What I now refer to as the “courtroom holodeck” is the scene of the crime, and the stage where this chimera is played out. In this virtual reality the judges and attorney(s) are holograms (mere images of justice), all working in the labyrinth of a “Litigation Vortex.” The unsuspecting public who either gets sucked into the vortex (unwillingly brought into court) or suckered into the maelstrom (thinking that justice would be received through the legal system), are real characters, but they do not realize they are on the court holodeck, nor do they realize that they are not being protected, or zealously represented as was taught to them in our government-funded elementary schools. They do not realize that nothing is as it appears.”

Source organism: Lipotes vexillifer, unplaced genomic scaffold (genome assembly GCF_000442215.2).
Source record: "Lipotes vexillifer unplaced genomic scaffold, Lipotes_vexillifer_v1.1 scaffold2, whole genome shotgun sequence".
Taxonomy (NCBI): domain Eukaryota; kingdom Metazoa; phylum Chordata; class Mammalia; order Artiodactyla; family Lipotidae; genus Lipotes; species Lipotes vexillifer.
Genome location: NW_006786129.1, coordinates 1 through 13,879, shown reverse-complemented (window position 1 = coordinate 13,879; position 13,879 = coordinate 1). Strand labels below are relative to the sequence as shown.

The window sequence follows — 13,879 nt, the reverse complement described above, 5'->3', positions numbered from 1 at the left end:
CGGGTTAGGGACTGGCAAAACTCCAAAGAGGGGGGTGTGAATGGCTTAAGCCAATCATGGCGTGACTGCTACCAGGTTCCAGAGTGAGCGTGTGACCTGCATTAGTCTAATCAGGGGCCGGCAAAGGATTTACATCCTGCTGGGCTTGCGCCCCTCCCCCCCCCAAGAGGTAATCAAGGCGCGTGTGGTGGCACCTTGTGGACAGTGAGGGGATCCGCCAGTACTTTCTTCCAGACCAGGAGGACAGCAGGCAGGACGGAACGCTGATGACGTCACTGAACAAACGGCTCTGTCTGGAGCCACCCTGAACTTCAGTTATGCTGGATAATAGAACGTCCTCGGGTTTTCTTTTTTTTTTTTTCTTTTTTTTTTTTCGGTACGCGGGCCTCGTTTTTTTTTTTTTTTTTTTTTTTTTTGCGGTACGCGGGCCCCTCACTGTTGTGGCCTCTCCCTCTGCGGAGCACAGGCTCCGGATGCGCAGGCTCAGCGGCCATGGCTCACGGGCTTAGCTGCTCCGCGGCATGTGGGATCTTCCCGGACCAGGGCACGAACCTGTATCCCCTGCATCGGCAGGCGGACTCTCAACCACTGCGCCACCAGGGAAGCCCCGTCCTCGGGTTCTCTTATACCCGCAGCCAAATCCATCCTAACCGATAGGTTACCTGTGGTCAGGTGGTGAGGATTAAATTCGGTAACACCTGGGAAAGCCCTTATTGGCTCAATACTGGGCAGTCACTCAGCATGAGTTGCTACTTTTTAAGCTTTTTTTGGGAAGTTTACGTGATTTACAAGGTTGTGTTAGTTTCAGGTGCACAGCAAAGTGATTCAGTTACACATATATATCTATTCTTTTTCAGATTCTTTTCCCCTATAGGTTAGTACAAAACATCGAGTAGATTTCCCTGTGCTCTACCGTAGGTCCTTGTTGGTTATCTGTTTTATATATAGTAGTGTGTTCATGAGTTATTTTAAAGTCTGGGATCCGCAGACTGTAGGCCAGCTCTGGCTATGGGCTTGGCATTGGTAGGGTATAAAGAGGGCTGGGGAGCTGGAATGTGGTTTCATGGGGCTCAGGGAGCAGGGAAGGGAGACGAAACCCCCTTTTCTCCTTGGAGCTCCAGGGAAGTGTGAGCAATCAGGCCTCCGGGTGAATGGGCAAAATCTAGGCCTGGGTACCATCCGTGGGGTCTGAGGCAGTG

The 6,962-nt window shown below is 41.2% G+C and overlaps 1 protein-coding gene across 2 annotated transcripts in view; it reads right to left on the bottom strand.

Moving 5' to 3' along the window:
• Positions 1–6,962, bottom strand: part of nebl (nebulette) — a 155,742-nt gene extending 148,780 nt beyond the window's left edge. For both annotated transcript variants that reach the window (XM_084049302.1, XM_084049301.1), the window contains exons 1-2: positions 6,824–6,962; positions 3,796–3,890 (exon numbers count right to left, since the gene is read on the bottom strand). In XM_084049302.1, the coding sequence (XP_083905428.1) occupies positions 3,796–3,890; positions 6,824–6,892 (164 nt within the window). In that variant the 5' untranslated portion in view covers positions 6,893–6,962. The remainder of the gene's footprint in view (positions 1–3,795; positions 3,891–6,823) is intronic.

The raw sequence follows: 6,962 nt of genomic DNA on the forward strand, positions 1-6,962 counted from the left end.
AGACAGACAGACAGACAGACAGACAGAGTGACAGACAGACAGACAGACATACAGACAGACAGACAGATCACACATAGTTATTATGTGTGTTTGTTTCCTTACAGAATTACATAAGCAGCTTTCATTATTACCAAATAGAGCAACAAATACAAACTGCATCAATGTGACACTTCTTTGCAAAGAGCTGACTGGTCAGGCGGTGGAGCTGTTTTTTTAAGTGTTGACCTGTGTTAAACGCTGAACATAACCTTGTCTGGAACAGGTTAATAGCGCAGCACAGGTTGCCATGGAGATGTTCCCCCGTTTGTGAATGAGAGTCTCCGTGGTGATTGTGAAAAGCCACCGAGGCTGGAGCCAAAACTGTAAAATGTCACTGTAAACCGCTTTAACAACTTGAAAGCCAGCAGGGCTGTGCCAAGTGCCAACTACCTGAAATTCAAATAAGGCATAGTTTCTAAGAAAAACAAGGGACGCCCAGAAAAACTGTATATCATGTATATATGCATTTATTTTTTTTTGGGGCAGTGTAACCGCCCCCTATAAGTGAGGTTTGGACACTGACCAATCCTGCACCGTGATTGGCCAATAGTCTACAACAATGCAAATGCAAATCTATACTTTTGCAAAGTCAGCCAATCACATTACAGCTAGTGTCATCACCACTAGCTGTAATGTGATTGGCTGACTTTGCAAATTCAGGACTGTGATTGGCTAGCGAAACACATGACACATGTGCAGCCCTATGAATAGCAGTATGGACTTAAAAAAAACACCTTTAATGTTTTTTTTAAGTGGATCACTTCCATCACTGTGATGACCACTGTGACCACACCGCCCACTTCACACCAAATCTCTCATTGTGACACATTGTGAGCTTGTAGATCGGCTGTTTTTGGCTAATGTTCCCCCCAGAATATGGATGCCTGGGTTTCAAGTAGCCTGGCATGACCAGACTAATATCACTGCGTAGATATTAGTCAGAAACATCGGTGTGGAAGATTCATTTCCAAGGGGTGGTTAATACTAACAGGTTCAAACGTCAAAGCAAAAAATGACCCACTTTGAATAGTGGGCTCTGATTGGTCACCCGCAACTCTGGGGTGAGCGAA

“nothing is as it appears” surely resonates with me.

    1. jrs

      Is the local or state courthouse open to the public to sit in on? I wouldn’t even know.

      But I have heard stories like yours about how those who actually have to sit in court all day (criminal not litigation) waiting for their case to come up observe most of the cases don’t go to court. Something I half note, when the bleating begins, about rule of law, why don’t people trust the legal system, etc. …

  7. Kokuanani

    Guess who was the director of OEO from 1969-1970, when many of my friends went to work there as newly-minted & idealistic lawyers? Donald Rumsfeld. Yes, THAT Donald Rumsfeld.

    Rumsfeld didn’t want the job, had voted against OEO’s creation under LBJ, and opposed its mission. He hired as his underlings Frank Carlucci & Dick Cheney.

    Our government, always doing the best for “the poors.”

  8. just bill